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Defining Affordable Housing: From Policy to Reality

Defining Affordable Housing: From Policy to Reality

Affordable Housing, as defined by the Department of Housing and Urban Development (HUD), refers to housing for which the occupants pay no more than 30 percent of their income for gross housing costs including utilities. [1] However, when one considers 30 percent of a $1 million income and 30 percent of a $20,000 income there is a significant difference, illustrated in the diagram below.

Affordable Median Income (AMI) or Median Family Income (MFI) identifies families at the middle and lower end of the income spectrum. The MFI is the income of a family that falls right in the middle of this income distribution. In other words, it does not calculate the average income, but rather the income of those in the middle with half of families earning less and half earning more.

To determine eligibility for affordable housing programs in New York, for example, the government looks at the MFI for something called the New York Metro Area, which includes the five boroughs plus Putnam County. The MFI for New York Metro Area is $76, 800. [2]

When we talk about affordable housing the central question becomes affordable for whom?

Housing has a long life cycle. The majority of New York City’s residential buildings were built before World War II. The physical, social and economic landscape of the city has undergone significant shifts throughout its history, creating and recreating a series of housing programs. As political climates and economic conditions change, the design of housing programs and the concept of affordability and the role of public funding evolves to meet present day needs.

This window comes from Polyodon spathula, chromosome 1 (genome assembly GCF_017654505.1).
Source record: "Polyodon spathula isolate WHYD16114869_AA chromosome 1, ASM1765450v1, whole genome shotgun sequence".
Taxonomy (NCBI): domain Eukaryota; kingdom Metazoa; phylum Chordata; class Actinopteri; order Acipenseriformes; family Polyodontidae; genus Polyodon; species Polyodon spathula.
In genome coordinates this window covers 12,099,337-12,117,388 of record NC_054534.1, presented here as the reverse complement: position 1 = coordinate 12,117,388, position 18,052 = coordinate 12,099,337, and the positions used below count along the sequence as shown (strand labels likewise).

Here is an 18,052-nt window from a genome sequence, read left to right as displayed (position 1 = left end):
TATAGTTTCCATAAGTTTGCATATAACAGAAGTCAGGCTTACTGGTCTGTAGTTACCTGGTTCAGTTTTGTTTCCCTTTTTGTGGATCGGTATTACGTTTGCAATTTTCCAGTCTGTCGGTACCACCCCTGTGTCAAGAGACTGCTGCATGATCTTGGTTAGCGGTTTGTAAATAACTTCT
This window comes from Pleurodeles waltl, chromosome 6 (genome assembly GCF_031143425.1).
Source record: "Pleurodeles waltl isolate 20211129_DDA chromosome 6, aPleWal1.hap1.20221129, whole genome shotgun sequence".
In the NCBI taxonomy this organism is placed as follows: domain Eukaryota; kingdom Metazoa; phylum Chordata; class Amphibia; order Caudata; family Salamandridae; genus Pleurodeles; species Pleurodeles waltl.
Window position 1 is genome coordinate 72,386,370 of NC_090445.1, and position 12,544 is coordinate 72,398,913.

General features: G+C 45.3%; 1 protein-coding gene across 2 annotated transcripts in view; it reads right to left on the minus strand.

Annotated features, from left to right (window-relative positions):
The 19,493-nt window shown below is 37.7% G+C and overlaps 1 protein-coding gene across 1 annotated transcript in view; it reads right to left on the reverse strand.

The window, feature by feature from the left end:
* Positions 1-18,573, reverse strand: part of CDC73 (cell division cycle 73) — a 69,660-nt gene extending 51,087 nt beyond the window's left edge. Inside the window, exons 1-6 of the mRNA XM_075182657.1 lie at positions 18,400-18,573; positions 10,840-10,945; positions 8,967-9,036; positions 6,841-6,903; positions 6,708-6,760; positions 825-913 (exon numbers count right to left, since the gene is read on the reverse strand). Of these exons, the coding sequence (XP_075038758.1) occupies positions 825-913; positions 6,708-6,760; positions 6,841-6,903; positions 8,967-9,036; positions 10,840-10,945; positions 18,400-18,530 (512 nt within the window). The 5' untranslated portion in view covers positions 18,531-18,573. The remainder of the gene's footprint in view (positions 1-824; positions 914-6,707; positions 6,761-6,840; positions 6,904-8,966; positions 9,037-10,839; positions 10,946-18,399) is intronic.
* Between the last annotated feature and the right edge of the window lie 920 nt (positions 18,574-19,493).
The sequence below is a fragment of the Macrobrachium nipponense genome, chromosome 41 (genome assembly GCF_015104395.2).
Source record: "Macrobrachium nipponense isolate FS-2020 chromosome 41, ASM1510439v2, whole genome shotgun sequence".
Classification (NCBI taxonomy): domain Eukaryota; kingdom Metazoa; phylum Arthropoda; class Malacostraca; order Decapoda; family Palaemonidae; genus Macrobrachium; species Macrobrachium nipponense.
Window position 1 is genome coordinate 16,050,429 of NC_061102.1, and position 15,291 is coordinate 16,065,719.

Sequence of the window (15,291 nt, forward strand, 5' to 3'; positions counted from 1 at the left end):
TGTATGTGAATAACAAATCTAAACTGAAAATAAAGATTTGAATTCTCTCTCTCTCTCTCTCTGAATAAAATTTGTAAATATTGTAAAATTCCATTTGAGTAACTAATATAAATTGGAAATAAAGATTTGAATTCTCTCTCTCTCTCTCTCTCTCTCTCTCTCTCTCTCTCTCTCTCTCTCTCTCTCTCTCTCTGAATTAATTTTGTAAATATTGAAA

Every single county in America faces an affordable housing crisis.

Over the years, the government’s role in affordable housing has shifted, moving away from the 1970s model of building, owning and maintaining public housing, towards beginning in the 1990s and 2000s incentivising private developers and investors through tax incentives, low-interest loans, and other subsidies to create affordable housing units within their developments. The housing crisis and recession of 2008 has made these market-driven programs more problematic, once again calling into question the current structure of affordable housing programs.

As we continue to grapple with political and economic uncertainties, we believe that a more productive discussion lies in expanding the definition of affordable housing. The housing realities and measures of affordability vary greatly as we move across the country. Yet, one thing remains constant. Every single county in America faces an affordable housing crisis. [3] There is an imperative that we begin to look at existing untapped resources and innovative ways in which to ensure access to housing for as many people as possible. In the context of the critical demand for affordable housing, we are exploring a number of typologies that might offer clues to expanding affordability. These new typologies include both old and new responses to housing.

[1] Glossary, HUD User

[2] What is Affordable Housing, CUP, 2009

[3] Capps, Kriston. “Every Single County in America Is Facing an Affordable Housing Crisis.” CityLab. June 18. 2015. Accessed July 11, 2016.

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